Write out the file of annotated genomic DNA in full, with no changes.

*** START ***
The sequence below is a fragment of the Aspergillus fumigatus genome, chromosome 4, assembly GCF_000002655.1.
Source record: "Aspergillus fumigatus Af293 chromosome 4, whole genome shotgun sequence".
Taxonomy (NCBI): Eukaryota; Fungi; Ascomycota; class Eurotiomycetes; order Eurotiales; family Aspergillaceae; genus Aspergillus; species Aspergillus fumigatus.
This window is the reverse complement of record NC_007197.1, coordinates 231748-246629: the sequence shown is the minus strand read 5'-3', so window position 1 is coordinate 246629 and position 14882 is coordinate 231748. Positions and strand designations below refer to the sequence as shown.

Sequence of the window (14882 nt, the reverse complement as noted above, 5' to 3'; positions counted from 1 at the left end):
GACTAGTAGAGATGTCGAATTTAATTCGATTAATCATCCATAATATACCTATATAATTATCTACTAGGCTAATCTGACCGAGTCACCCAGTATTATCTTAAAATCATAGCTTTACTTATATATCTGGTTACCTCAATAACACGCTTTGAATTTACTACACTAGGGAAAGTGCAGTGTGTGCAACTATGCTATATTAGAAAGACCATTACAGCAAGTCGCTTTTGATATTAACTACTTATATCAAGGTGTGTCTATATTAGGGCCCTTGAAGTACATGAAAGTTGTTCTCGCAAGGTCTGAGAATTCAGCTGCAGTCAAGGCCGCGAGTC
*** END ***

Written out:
The sequence below is a fragment of the Aspergillus fumigatus genome, chromosome 4, assembly GCF_000002655.1.
Source record: "Aspergillus fumigatus Af293 chromosome 4, whole genome shotgun sequence".
Taxonomy (NCBI): Eukaryota; Fungi; Ascomycota; class Eurotiomycetes; order Eurotiales; family Aspergillaceae; genus Aspergillus; species Aspergillus fumigatus.
This window is the reverse complement of record NC_007197.1, coordinates 231748-246629: the sequence shown is the minus strand read 5'-3', so window position 1 is coordinate 246629 and position 14882 is coordinate 231748. Positions and strand designations below refer to the sequence as shown.

Sequence of the window (14882 nt, the reverse complement as noted above, 5' to 3'; positions counted from 1 at the left end):
GACTAGTAGAGATGTCGAATTTAATTCGATTAATCATCCATAATATACCTATATAATTATCTACTAGGCTAATCTGACCGAGTCACCCAGTATTATCTTAAAATCATAGCTTTACTTATATATCTGGTTACCTCAATAACACGCTTTGAATTTACTACACTAGGGAAAGTGCAGTGTGTGCAACTATGCTATATTAGAAAGACCATTACAGCAAGTCGCTTTTGATATTAACTACTTATATCAAGGTGTGTCTATATTAGGGCCCTTGAAGTACATGAAAGTTGTTCTCGCAAGGTCTGAGAATTCAGCTGCAGTCAAGGCCGCGAGTC